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56/Exploiting SMART Pass filter deactivation detection to minimise inappropriate subcutaneous implantable cardioverter defibrillator (S-ICD) therapies: a real-world single-centre experience and management guide

Published Online: October 9th 2012 European Journal of Arrhythmia & Electrophysiology. 2022;8(Suppl. 1):abstr56
Authors: C Monkhouse (Presenting Author) - Barts Heart Centre, London; A Chow - Barts Heart Centre, London; R Hunter - Barts Heart Centre, London; P Lambiase - Barts Heart Centre, London; M Earley - Barts Heart Centre, London; RJ Schilling - Barts Heart Centre, London; N Srinivasan - Barts Heart Centre, London
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Introduction: Concern persists regarding inappropriate therapy (IT) burden from the subcutaneous implantable cardioverter defibrillator (S-ICD). The SMART Passä (SP) algorithm is a bandpass filter that aims to reduce IT. The algorithm’s ability to deactivate itself in community has implications for IT that require evaluation.

Objective: To investigate the effect of SP deactivation, its causes and how to manage this scenario, hypothesising that SP deactivation would increase the risk of IT and re-programming, or that lead/generator repositioning could reduce the risk.

Method: This study was a retrospective audit of Emblemä S-ICD devices (A209 and A219) implanted from 2016 to 2020 using data from health records and remote monitoring. Cox regression models were used to study the association between SP deactivation and IT.

Results: A total of 348 patients with 27 ± 16.6 months’ follow-up were studied. Overall, 73% of patients were implanted for primary prevention. A total of 38 patients (11.8%) patients received 83 shocks with 7.8% of patients receiving IT, totalling 44 IT, 43 of which were due to oversensing and 1 due to aberrantly conducted atrial fibrillation. SP deactivation was significantly associated with increased risk of IT (hazard ratio 7.76, 95% CI 3.30–18.28). Deactivation was commonly due to low amplitude R-waves (94%). Effective prevention of further IT included changing the programmed sensing vector, lead repositioning, and temporary deactivation for patients with air in the sensing circuit.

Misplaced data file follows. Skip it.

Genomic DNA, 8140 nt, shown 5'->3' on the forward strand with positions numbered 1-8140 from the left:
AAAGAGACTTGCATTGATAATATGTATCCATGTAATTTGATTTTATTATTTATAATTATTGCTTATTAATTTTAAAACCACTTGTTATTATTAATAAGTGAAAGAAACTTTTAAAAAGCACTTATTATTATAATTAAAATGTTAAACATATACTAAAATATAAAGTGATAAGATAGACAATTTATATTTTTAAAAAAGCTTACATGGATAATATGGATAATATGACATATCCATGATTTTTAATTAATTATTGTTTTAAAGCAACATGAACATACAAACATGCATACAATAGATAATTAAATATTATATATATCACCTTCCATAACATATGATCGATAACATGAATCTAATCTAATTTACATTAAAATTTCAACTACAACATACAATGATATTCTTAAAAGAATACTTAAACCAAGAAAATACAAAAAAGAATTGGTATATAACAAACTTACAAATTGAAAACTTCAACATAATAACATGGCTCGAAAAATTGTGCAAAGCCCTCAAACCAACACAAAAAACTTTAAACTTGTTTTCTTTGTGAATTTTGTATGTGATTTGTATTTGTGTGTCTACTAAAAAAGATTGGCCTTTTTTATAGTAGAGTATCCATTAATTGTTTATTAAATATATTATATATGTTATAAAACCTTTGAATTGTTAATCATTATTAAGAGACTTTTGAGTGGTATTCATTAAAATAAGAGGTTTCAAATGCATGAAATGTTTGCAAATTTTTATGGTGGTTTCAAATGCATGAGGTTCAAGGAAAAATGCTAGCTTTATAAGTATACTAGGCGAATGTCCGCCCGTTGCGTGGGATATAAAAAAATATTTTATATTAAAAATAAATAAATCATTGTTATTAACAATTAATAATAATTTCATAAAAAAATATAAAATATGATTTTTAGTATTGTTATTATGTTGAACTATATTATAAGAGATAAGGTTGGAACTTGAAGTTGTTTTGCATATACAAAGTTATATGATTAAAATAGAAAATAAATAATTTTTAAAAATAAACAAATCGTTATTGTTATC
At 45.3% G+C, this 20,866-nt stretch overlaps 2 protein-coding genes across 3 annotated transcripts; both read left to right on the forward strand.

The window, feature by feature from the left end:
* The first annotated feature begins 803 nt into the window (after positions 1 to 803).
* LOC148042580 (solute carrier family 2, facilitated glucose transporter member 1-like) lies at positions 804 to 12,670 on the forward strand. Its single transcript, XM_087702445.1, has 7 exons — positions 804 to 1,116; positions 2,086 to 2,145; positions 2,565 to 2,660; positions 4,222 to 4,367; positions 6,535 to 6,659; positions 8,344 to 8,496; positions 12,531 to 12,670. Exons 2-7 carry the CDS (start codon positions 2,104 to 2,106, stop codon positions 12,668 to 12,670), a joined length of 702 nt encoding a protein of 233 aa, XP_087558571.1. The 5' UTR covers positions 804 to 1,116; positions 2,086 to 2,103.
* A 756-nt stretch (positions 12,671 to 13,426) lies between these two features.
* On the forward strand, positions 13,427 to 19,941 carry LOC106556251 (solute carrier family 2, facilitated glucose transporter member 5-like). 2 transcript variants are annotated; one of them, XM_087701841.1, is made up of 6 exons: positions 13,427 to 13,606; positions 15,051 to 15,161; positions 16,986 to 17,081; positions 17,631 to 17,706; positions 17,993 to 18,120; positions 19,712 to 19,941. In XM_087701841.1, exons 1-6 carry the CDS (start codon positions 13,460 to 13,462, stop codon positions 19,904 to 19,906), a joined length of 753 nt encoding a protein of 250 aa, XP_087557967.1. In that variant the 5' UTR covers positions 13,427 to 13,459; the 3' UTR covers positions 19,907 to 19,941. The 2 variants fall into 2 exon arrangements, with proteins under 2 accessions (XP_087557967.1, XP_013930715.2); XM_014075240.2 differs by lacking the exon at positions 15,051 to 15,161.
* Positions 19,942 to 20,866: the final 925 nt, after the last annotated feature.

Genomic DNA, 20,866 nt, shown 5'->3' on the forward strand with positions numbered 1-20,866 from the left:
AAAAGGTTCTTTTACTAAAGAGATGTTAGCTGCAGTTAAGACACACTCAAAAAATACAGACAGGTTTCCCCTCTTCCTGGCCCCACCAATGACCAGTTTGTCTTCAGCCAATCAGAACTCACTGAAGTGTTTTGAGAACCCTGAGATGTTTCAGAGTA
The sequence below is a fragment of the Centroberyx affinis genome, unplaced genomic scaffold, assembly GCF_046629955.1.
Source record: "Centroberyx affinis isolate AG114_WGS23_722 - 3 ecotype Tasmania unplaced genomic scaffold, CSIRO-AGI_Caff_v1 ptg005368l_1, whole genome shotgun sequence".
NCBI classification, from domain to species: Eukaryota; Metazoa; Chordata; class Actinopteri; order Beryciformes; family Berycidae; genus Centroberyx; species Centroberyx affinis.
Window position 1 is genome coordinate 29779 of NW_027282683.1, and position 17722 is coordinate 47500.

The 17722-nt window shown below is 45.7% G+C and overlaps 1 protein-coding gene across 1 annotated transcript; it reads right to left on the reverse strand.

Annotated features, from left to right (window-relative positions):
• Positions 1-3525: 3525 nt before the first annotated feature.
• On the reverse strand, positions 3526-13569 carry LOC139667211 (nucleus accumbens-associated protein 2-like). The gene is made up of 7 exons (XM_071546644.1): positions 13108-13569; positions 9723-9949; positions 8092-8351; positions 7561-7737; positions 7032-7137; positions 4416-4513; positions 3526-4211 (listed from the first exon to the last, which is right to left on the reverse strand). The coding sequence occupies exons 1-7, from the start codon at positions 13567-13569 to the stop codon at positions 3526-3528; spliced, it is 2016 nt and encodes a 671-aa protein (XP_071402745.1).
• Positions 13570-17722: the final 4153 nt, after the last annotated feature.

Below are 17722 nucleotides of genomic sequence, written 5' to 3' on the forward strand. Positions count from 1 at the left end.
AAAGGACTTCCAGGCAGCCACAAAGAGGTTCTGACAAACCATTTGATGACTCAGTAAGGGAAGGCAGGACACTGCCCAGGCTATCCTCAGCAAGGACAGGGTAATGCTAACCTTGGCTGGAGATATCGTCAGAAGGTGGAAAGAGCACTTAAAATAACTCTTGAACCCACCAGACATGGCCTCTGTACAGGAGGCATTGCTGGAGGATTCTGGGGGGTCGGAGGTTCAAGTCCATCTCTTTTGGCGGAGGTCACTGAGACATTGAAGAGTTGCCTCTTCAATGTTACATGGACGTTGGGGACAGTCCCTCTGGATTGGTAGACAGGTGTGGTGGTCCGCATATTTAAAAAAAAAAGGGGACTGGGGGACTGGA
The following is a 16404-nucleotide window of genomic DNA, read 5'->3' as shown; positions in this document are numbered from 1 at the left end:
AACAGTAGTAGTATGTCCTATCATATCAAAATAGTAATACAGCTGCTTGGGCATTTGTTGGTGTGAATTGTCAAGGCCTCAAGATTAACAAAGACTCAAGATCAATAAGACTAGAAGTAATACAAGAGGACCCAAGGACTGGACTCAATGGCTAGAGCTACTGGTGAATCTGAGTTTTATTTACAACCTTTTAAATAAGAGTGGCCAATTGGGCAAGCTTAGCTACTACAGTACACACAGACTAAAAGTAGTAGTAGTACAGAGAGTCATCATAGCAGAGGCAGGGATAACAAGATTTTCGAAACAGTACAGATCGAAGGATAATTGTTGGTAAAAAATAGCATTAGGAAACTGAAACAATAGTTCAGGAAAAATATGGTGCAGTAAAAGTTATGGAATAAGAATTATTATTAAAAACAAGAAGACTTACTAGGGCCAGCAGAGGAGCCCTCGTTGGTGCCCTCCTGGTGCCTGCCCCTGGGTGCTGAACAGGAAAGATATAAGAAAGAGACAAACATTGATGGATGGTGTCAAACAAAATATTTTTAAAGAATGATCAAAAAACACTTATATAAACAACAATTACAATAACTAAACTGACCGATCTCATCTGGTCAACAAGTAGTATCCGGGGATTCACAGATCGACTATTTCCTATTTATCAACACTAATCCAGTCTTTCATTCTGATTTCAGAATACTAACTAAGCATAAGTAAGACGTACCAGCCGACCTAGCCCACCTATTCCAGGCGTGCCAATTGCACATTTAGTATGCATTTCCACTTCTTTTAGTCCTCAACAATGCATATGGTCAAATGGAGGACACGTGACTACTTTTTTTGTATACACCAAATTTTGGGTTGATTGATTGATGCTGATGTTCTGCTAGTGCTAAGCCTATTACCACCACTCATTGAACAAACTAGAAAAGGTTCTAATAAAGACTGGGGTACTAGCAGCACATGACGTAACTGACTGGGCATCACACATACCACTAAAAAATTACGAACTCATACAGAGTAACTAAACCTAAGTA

Conclusion: SP deactivation is a significant predictor of inappropriate shocks. If the SP filter is deactivated this is likely to suggest low amplitude R waves, either periodically or continuously. To reduce the risk of IT, the cause of the automatic SP deactivation should be investigated, and sensing vector changes should be strongly considered. If the SP algorithm is unable to sustain activation, lead repositioning should be considered, akin to a transvenous right ventricular ICD lead for poor sensing. By enabling an audible or electronic communication alert for SP deactivation, the S-ICD IT rate could be significantly reduced, warranting investigation in prospective patients.

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